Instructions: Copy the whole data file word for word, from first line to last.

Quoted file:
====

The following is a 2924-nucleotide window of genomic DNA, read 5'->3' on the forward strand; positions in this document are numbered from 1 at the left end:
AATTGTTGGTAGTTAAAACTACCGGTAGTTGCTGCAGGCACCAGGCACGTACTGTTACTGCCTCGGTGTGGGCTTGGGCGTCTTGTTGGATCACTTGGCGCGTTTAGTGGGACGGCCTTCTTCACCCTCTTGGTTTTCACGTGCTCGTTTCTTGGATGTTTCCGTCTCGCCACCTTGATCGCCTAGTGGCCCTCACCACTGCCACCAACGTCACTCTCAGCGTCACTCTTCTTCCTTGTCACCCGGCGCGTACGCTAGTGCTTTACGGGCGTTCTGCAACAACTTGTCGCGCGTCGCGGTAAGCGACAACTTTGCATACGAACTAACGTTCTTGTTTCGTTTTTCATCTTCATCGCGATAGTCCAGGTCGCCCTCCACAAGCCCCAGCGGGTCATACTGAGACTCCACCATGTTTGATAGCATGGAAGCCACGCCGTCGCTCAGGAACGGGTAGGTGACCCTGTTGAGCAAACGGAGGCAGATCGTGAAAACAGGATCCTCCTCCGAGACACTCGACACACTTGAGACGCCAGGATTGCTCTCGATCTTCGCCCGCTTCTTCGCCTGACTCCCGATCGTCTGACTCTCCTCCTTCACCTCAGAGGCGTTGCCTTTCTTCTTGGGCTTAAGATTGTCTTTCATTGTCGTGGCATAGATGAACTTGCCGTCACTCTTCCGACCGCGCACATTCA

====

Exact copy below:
The following is a 2924-nucleotide window of genomic DNA, read 5'->3' on the forward strand; positions in this document are numbered from 1 at the left end:
AATTGTTGGTAGTTAAAACTACCGGTAGTTGCTGCAGGCACCAGGCACGTACTGTTACTGCCTCGGTGTGGGCTTGGGCGTCTTGTTGGATCACTTGGCGCGTTTAGTGGGACGGCCTTCTTCACCCTCTTGGTTTTCACGTGCTCGTTTCTTGGATGTTTCCGTCTCGCCACCTTGATCGCCTAGTGGCCCTCACCACTGCCACCAACGTCACTCTCAGCGTCACTCTTCTTCCTTGTCACCCGGCGCGTACGCTAGTGCTTTACGGGCGTTCTGCAACAACTTGTCGCGCGTCGCGGTAAGCGACAACTTTGCATACGAACTAACGTTCTTGTTTCGTTTTTCATCTTCATCGCGATAGTCCAGGTCGCCCTCCACAAGCCCCAGCGGGTCATACTGAGACTCCACCATGTTTGATAGCATGGAAGCCACGCCGTCGCTCAGGAACGGGTAGGTGACCCTGTTGAGCAAACGGAGGCAGATCGTGAAAACAGGATCCTCCTCCGAGACACTCGACACACTTGAGACGCCAGGATTGCTCTCGATCTTCGCCCGCTTCTTCGCCTGACTCCCGATCGTCTGACTCTCCTCCTTCACCTCAGAGGCGTTGCCTTTCTTCTTGGGCTTAAGATTGTCTTTCATTGTCGTGGCATAGATGAACTTGCCGTCACTCTTCCGACCGCGCACATTCA